The Centers for Disease Control and Prevention (CDC) explains “ethyl alcohol, or ethanol, is an intoxicating ingredient found in beer, wine, and liquor.” Alcohol is a psychoactive, central nervous system depressant. When an individual drinks alcohol, it enters his or her bloodstream immediately and reaches the brain within five minutes of consumption. The National Institute on Alcohol Abuse and Alcoholism (NIH), asserts that “alcohol interferes with the brain’s communication pathways, and can affect the way the brain looks and works.” When a person habitually abuses alcohol, she will likely build a tolerance to the substance, which requires her to increase alcohol consumption to achieve the same effects. When a drug tolerance is built, one’s body begins to rely on the abused substance to function. When the body lacks the previously abused substance, in this case alcohol, it will react accordingly, and withdrawal symptoms will ensue.
Detox Timeline and Withdrawal Symptoms
Detox, also referred to as detoxification, is the process that rids one’s body of foreign substances. Detox and withdrawal symptoms go hand in hand. Every person is different and will have a somewhat unique combination of withdrawal symptoms along with a varied timeline when it comes to detoxing from alcohol. The National Liberty of Medicine provides the following a general detox timeline, which is divided into four stages:
- Stage one: withdrawal symptoms begin to manifest around six to eight hours after drinking one’s last alcoholic beverage
- Stage two: withdrawal symptoms peak between twenty-four to seventy-two hours after drinking one’s last alcoholic beverage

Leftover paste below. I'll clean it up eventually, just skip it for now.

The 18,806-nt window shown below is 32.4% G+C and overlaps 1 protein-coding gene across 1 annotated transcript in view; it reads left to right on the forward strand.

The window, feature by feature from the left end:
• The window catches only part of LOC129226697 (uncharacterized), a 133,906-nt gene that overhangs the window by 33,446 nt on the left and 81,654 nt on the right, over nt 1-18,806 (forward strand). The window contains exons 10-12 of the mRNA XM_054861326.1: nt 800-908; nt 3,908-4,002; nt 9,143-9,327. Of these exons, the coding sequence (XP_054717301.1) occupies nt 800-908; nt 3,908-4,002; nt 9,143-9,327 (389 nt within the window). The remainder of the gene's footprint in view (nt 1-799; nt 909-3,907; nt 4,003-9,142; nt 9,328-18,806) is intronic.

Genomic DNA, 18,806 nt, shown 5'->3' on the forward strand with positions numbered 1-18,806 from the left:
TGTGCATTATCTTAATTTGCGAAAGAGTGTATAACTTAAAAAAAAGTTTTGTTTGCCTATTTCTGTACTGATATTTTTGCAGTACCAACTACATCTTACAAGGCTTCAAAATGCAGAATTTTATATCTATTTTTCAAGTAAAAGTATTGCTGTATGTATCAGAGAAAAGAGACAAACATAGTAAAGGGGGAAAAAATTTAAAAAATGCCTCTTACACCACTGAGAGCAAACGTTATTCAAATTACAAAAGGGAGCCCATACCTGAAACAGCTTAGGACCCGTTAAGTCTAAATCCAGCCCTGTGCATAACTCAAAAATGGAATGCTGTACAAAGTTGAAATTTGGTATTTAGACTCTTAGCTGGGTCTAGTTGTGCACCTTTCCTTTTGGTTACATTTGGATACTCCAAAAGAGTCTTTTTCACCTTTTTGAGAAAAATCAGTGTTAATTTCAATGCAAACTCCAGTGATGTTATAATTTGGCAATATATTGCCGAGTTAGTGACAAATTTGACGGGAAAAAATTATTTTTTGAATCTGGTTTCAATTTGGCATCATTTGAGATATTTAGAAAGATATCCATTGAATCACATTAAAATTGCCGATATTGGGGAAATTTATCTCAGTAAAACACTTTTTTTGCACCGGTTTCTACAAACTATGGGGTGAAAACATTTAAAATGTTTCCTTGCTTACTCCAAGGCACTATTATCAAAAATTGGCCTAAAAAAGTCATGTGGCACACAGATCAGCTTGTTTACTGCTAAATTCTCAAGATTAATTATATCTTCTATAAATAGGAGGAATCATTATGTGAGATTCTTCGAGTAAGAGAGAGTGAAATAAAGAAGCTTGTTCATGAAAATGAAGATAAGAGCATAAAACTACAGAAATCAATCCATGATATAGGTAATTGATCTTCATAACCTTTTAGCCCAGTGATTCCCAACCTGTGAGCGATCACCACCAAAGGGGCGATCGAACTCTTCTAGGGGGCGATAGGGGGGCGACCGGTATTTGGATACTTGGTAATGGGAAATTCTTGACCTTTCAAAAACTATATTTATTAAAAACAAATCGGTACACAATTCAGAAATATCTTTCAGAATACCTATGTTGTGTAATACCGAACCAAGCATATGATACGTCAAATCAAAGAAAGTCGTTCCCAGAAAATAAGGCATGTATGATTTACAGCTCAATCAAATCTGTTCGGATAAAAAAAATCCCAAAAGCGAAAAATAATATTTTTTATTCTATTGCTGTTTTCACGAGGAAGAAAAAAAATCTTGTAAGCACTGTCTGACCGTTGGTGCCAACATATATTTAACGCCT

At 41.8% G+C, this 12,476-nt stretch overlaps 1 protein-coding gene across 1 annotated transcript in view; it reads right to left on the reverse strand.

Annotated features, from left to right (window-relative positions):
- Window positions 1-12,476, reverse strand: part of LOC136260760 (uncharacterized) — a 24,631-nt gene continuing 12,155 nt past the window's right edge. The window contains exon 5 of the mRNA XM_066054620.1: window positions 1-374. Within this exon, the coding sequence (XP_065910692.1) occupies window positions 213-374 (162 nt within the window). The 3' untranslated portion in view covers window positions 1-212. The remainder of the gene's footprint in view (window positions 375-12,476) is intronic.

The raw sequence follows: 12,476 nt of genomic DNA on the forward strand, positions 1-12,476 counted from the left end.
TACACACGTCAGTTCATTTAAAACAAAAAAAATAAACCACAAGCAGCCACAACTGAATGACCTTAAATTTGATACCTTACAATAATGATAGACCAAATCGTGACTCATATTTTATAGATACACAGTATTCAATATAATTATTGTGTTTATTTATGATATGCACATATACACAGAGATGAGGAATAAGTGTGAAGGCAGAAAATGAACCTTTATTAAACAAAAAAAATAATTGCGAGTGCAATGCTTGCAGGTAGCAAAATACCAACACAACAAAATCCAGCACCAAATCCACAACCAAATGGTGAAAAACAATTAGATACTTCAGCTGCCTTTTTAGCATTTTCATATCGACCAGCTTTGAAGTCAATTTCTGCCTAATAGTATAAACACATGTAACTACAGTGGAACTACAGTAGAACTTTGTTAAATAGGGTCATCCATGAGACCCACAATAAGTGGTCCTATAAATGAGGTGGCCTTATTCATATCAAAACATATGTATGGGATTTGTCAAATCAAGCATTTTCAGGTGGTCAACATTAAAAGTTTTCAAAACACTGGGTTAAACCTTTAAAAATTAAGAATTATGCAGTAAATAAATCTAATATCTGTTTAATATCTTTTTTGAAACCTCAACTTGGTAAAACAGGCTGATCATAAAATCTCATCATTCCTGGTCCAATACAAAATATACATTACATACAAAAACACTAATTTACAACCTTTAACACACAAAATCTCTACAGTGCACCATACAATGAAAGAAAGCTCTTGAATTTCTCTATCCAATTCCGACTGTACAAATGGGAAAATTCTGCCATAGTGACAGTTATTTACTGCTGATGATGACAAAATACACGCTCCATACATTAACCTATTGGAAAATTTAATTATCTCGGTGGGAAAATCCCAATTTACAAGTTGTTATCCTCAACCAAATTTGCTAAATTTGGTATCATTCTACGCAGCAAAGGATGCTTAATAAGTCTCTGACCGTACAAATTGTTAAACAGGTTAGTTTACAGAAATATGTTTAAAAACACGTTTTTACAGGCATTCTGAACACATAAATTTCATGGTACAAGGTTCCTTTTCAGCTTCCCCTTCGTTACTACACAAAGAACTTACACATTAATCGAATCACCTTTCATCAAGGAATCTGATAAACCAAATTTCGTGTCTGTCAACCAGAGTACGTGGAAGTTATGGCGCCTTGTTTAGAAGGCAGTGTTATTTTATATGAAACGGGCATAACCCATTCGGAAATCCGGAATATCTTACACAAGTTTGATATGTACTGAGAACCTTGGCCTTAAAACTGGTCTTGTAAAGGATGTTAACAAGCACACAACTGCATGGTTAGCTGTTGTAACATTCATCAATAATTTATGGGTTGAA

- Stage three: withdrawal symptoms begin to taper off between five to seven days after one’s last drink of alcohol
- Stage four: lingering withdrawal symptoms that continue beyond one week of an individual’s last drink of alcohol
There are a variety of withdrawal symptoms that can manifest during the detox process, and some may linger beyond the acute detox phase. An article published in American Family Physician groups the severity of withdrawal symptoms into three categories:
- Mild symptoms: stomach pain, nausea, vomiting, insomnia, anxiety, decreased appetite, tremors, depression, fatigue, mood swings, heart palpitations, mental confusion, and/ or foggy thinking
- Moderate symptoms: elevated blood pressure, increased respiration, irregular heart rate, sweating, irritability mental confusions, mood disturbances, increased body temperature
- Severe symptoms: extreme agitation, fever, seizures, severe confusion, hallucinations, delirium tremens
The duration of the symptoms as well as the severity will depend on many factors. The personal health history of the individual, the amount of alcohol abused, the potency of the alcohol, the duration of one’s abuse, and if the individual used other drugs simultaneously will all weigh into the withdrawal experience. It is impossible to provide a universal explanation of what it feels like to detox from alcohol, as according to the Substance Abuse and Mental Health Services Administration (SAMHSA) alcohol withdrawal is highly variable.
For Information and Support
Substance abuse and addiction can be incredibly dangerous and can result in severe short and long-term consequences. If you or someone you know is suffering from substance abuse or addiction, please get help as soon as possible. The earlier you seek support, the sooner you and your loved ones can return to leading happy, healthy, and fulfilling lives. There is no reason to go through this alone, and we are here to help. Please feel free to reach out to us for further information or with any questions regarding substance abuse or addiction. We are available anytime via telephone at: 213-389-9964, or you can always email us at: firstname.lastname@example.org.